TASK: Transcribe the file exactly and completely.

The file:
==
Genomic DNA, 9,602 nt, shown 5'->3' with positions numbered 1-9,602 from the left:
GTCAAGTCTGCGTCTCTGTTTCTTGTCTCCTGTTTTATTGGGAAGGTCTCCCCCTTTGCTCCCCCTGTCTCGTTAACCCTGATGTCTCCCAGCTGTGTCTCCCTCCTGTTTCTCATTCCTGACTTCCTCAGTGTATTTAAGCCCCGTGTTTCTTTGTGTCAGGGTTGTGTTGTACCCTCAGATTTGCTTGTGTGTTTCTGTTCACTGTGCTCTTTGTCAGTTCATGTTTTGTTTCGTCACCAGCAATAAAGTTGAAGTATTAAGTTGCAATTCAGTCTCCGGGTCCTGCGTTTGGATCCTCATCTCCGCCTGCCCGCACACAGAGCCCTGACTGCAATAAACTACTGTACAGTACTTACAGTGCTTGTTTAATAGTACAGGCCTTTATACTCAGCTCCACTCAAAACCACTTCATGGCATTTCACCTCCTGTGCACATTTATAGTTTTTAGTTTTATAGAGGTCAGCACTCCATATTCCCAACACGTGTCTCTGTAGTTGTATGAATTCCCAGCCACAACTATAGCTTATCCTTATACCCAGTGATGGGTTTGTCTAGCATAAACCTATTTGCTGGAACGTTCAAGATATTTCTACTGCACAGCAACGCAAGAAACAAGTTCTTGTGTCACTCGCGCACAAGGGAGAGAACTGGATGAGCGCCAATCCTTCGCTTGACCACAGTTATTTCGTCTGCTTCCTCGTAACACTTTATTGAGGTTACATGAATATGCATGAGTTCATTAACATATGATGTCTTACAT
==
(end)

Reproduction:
Genomic DNA, 9,602 nt, shown 5'->3' with positions numbered 1-9,602 from the left:
GTCAAGTCTGCGTCTCTGTTTCTTGTCTCCTGTTTTATTGGGAAGGTCTCCCCCTTTGCTCCCCCTGTCTCGTTAACCCTGATGTCTCCCAGCTGTGTCTCCCTCCTGTTTCTCATTCCTGACTTCCTCAGTGTATTTAAGCCCCGTGTTTCTTTGTGTCAGGGTTGTGTTGTACCCTCAGATTTGCTTGTGTGTTTCTGTTCACTGTGCTCTTTGTCAGTTCATGTTTTGTTTCGTCACCAGCAATAAAGTTGAAGTATTAAGTTGCAATTCAGTCTCCGGGTCCTGCGTTTGGATCCTCATCTCCGCCTGCCCGCACACAGAGCCCTGACTGCAATAAACTACTGTACAGTACTTACAGTGCTTGTTTAATAGTACAGGCCTTTATACTCAGCTCCACTCAAAACCACTTCATGGCATTTCACCTCCTGTGCACATTTATAGTTTTTAGTTTTATAGAGGTCAGCACTCCATATTCCCAACACGTGTCTCTGTAGTTGTATGAATTCCCAGCCACAACTATAGCTTATCCTTATACCCAGTGATGGGTTTGTCTAGCATAAACCTATTTGCTGGAACGTTCAAGATATTTCTACTGCACAGCAACGCAAGAAACAAGTTCTTGTGTCACTCGCGCACAAGGGAGAGAACTGGATGAGCGCCAATCCTTCGCTTGACCACAGTTATTTCGTCTGCTTCCTCGTAACACTTTATTGAGGTTACATGAATATGCATGAGTTCATTAACATATGATGTCTTACAT